Planning Your Market Research-Business Guide Part 7

Of course we’ve all heard about Market Research to get some answers to the big question of who’s going to buy your new-fangled product, but few will tell you how to go about it (or at least that was my experience), so can I suggest you plan it, just like planning most other processes.

The great benefit of market research is that it can avoid you losing the shirt off your back in a failed attempt at self-employment. Indeed it is ironically often those who have money and don’t have to go to the bank for a loan to start their new venture who end up losing everything because banks or other institutions will inevitably ask you for business plans and projections, thus you’ll be forced to explain how many people will probably buy your offer and even why and at what price. Indeed the who, how many and at what price are precisely the questions you will set out to establish during this work.

The first thing is to establish detailed objectives: To that end, saying you are going to sell car accessories would be a huge, all embracing term. By comparison though, to say you were going to sell a new specialist cleaner for alloy car wheels would be far more precise.

Once you’ve been able to be precise, you will find some of the other requirements of your research begin to fall into place a little easier. In the above example you would be able to progress to establishing how many cars were on the roads with alloy wheels that would be cleaned more effectively with your product.

Of course you would need to establish also, just where you could get that information and at that point it becomes pretty obvious that there is going to be two fundamental types of research – desk based and field research. One can imagine that the Internet is going to be a good starting point here or even the public library. There are many companies who can do the some of the surveys and provide a target audience if you have the funds. You may want to personally phone companies in the automotive industry to try and glean some statistics. I’m pretty certain you’ll find yourself visiting large buyers of such products to see if they will be prepared to stock it. You might also decide to look at companies who do indeed sell a wide range of motor accessories and thus might be willing to sell your new product. Don’t forget you will need a unique selling proposition of why yours is better than others.You could also set up your own online shop, however, that is altogether another proposition and at the moment we are just looking at the potential sales of your new product based on research rather than actually marketing your new product.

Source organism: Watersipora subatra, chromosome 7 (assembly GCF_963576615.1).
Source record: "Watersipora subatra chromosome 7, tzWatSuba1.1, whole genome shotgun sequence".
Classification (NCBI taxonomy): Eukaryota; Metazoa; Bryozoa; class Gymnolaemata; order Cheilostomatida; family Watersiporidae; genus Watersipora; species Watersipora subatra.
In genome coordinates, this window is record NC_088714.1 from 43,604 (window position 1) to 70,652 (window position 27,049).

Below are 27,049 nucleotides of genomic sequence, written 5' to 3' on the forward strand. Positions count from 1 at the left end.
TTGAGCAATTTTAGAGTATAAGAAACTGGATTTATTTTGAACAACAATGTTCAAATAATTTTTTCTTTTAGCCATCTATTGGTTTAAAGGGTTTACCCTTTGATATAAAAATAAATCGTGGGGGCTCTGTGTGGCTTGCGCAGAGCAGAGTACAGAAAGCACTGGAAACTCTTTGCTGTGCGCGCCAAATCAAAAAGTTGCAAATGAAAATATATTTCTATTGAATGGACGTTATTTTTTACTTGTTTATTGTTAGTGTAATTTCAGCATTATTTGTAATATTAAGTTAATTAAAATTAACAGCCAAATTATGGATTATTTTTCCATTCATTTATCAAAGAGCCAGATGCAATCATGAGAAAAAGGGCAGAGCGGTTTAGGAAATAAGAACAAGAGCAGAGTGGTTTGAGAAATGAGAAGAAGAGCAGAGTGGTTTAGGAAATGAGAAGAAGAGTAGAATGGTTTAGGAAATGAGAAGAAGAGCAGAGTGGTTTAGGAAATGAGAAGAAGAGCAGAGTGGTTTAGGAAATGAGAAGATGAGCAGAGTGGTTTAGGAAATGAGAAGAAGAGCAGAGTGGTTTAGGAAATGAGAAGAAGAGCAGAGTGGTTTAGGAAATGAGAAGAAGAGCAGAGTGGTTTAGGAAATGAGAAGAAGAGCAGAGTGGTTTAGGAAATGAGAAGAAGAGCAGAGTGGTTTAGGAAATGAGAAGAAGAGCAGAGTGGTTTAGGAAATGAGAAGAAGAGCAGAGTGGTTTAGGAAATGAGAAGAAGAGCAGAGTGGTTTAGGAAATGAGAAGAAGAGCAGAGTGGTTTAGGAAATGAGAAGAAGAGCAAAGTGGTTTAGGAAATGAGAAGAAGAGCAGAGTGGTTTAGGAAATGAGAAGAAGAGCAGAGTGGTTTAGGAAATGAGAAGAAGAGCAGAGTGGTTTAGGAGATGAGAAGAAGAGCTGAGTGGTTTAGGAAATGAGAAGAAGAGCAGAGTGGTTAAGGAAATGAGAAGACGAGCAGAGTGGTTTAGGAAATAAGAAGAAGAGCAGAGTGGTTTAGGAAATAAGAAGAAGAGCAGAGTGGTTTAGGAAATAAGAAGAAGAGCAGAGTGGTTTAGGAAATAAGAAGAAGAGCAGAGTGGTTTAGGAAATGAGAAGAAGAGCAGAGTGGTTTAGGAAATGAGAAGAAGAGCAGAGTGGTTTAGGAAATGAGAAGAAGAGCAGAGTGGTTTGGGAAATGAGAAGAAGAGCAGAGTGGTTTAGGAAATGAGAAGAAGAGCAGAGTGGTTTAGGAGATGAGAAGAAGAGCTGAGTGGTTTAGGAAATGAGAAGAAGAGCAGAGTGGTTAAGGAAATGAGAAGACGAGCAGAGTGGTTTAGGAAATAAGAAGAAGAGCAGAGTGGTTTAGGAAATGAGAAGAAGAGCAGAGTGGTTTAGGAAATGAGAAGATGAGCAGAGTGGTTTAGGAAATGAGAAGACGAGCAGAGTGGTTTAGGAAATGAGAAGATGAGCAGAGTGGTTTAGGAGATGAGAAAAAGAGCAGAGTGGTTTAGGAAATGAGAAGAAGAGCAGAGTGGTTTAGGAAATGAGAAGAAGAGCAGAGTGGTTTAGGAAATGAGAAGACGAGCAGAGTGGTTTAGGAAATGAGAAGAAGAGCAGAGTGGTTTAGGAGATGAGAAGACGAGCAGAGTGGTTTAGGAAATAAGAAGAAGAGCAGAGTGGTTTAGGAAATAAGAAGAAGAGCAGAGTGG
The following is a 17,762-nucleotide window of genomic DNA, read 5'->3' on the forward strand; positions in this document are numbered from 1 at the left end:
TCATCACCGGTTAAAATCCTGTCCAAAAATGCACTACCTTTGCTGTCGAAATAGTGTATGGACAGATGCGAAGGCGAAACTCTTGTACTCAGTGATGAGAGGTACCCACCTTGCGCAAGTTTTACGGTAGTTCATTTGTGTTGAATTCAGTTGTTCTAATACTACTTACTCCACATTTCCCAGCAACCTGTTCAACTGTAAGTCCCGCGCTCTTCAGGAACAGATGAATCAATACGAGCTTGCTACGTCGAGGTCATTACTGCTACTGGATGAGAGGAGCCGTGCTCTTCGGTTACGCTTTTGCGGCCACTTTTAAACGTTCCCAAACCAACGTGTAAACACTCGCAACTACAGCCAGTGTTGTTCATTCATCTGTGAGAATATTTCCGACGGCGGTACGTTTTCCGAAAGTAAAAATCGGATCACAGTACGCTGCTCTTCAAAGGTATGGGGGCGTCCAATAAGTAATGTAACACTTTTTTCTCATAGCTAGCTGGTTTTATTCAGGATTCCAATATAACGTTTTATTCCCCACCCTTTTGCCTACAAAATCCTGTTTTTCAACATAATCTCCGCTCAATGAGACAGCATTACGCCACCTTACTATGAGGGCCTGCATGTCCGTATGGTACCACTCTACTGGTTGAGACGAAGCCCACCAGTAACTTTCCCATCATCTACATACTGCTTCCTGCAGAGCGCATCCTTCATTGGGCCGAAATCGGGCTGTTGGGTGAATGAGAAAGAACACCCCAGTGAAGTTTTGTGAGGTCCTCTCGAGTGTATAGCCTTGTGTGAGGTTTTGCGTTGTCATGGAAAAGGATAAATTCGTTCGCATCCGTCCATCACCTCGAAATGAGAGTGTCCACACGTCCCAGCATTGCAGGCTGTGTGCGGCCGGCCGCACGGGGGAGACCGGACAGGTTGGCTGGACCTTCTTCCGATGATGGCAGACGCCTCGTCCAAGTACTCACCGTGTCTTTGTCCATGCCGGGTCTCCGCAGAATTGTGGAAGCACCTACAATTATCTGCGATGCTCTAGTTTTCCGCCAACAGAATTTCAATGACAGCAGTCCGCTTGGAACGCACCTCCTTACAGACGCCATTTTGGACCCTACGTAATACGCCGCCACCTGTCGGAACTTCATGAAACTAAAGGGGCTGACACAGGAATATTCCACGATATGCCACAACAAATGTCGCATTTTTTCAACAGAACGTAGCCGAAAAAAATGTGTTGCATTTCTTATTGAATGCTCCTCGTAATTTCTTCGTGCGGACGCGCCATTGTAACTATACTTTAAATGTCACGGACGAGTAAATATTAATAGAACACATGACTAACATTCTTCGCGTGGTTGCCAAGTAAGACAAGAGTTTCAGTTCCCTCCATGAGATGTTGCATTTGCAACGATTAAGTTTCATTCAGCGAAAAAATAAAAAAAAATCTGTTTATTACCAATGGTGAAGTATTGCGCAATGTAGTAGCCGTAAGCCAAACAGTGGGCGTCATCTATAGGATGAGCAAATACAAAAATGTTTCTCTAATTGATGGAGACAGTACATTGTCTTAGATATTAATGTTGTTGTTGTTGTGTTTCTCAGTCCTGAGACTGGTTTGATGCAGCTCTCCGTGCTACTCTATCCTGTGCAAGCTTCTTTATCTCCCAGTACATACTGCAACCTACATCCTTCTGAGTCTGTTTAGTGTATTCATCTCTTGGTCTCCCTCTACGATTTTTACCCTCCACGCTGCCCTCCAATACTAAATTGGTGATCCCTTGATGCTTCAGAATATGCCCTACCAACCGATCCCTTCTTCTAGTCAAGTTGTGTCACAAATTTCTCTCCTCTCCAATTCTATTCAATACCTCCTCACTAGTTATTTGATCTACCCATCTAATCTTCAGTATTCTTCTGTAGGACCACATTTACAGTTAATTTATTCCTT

Given the example of the car wheel cleaner, you may deem it necessary to take a cross section of car owners and physically ask them if they would be interested in your cleaner. Local Council permission to do such research in your town centre multi-story car park or in the car park of a retail park that has a car accessories would I’m certain get to the point. You could even try to get permission to do a survey outside some of the car dealers in your area.

Some of the questions you could ask are
Does you car have alloy wheels? Yes/No
Do you use a wheel cleaner? Yes/No
When choosing a wheel cleaner which of the following matters to you most to you- A,B or C?
How often do you buy wheel cleaner-once a year, twice a year, more than twice a year?

Don’t forget of course (as if you could) that you’ll be asked “how much will it cost?” and “what if it doesn’t work?” and “why is it better than the other products out there” for both those questions you will have had to carefully considered your budget.

The last step of such research will be to do the sums and analyse the information you’ve acquired. As a simple example using the wheel cleaner as a product ,if there there were 30 million cars on the roads in the UK and 70% of those have alloy wheels you take a sample of say… 500 cars, asking their owners if they would buy your wheel cleaner and establish that 50 would try it, that’s 10% and that 10% would buy a wheel cleaner twice a year then:

30 million x 70% x 10% 21,000,000=2,100,000
2,100,000 x selling price X 2= revenue used in your budget calculations

Until next time

avatar Name: Alexandra Eager
About: Alex has worked as a Financial Controller and Finance Director for many years for a variety of companies across a range of industries but more recently she has moved away from accounting working for an internet marketing agency as Finance and Operations director, primarily overseeing the finance functions and search engine optimisation (SEO) for clients. Follow Alex on G+ and on Twitter @Alex_BusDirUK
Alex runs her own company with two fellow owners developing a suite of e-commerce web sites and promoting them directly. “I found that SEO and finance were quite compatible both needing an eye for detail, research and analysis as well keeping up with new developments and changes.”

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